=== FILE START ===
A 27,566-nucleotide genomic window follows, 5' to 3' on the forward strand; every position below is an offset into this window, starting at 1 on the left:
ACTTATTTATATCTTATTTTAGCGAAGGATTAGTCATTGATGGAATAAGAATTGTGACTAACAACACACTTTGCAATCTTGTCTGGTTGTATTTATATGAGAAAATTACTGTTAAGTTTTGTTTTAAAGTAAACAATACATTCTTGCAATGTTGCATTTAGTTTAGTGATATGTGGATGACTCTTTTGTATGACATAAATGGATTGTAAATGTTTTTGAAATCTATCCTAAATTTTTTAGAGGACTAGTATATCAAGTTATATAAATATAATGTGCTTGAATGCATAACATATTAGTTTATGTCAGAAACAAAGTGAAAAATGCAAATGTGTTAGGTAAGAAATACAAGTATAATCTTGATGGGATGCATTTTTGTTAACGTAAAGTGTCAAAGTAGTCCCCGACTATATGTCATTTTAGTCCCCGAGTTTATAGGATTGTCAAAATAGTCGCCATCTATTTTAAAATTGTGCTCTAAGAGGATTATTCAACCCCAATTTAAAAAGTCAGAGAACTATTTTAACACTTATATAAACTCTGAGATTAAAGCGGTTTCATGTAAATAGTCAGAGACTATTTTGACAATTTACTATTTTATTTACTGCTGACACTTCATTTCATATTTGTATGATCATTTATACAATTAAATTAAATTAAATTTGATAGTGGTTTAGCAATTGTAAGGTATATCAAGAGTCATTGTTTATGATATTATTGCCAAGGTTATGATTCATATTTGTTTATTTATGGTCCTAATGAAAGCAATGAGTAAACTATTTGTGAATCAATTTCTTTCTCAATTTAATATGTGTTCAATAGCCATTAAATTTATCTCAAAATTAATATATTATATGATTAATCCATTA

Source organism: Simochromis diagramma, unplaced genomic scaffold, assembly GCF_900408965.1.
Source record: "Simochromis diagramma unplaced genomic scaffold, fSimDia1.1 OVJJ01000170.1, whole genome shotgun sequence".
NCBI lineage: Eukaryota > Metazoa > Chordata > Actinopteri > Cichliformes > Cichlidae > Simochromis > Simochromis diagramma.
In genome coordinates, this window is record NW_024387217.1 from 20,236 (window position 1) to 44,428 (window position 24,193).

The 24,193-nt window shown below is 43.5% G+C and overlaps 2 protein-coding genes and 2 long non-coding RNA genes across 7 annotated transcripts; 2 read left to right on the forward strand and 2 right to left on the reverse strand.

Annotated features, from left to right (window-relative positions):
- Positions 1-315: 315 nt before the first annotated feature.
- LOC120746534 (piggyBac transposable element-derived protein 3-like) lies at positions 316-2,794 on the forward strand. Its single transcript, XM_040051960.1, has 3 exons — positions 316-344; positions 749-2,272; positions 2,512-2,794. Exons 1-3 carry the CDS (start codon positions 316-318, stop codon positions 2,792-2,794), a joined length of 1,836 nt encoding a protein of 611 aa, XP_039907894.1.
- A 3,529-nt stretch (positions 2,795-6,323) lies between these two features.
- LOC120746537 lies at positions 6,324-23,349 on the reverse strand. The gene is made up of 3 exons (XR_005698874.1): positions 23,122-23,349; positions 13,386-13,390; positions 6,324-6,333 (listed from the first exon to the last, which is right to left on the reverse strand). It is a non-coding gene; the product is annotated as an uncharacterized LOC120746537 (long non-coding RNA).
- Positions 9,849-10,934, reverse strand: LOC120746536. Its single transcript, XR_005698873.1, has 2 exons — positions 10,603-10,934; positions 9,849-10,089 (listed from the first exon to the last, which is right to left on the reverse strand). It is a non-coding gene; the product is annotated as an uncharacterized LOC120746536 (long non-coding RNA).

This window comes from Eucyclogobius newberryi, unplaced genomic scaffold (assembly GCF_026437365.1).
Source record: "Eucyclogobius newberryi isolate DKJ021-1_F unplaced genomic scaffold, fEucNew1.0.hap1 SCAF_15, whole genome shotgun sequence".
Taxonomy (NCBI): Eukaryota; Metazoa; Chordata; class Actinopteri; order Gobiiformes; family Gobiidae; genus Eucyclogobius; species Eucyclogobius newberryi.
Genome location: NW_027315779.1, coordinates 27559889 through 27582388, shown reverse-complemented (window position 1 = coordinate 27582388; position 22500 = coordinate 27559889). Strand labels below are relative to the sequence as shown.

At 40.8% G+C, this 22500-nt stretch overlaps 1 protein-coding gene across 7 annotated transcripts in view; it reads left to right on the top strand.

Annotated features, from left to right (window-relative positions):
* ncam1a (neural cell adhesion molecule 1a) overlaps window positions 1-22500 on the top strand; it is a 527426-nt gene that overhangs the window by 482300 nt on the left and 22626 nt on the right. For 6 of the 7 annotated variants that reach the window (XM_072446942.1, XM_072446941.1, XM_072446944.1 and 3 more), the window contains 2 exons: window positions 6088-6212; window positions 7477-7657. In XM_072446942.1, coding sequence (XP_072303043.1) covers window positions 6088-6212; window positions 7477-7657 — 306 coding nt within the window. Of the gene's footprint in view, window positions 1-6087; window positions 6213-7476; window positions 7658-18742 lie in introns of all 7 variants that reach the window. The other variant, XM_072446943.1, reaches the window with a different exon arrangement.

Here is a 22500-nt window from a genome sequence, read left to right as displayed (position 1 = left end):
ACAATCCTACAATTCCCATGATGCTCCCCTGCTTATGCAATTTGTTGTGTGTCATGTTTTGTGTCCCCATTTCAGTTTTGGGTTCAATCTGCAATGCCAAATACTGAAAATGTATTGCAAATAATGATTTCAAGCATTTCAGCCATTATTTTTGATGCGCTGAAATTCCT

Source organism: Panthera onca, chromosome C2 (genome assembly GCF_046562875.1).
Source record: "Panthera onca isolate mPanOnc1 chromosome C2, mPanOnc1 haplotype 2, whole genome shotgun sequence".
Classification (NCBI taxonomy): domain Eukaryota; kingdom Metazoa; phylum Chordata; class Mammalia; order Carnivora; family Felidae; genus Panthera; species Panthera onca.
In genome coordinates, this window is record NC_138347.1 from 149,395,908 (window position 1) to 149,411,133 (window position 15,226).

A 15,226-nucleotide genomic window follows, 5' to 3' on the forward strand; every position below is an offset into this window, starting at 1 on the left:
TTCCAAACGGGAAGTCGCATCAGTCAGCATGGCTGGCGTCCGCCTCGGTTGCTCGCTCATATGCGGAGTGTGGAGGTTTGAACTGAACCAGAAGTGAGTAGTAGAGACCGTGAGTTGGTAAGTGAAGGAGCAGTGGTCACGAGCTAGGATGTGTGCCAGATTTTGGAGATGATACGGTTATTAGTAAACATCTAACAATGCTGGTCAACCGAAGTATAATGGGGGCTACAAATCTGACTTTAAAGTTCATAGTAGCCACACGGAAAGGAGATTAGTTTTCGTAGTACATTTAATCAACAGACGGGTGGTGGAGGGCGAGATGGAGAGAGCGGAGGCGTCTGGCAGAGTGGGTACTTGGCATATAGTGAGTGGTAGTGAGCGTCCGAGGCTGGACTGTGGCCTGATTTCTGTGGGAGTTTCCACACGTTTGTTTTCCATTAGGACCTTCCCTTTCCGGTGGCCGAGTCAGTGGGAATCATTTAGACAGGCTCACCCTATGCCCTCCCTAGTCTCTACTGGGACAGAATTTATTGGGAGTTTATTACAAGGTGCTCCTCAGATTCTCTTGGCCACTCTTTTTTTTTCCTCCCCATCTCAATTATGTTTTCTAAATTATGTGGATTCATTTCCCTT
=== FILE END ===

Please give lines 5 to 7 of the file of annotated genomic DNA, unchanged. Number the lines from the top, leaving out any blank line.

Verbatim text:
NCBI lineage: Eukaryota > Metazoa > Chordata > Actinopteri > Cichliformes > Cichlidae > Simochromis > Simochromis diagramma.
In genome coordinates, this window is record NW_024387217.1 from 20,236 (window position 1) to 44,428 (window position 24,193).

The 24,193-nt window shown below is 43.5% G+C and overlaps 2 protein-coding genes and 2 long non-coding RNA genes across 7 annotated transcripts; 2 read left to right on the forward strand and 2 right to left on the reverse strand.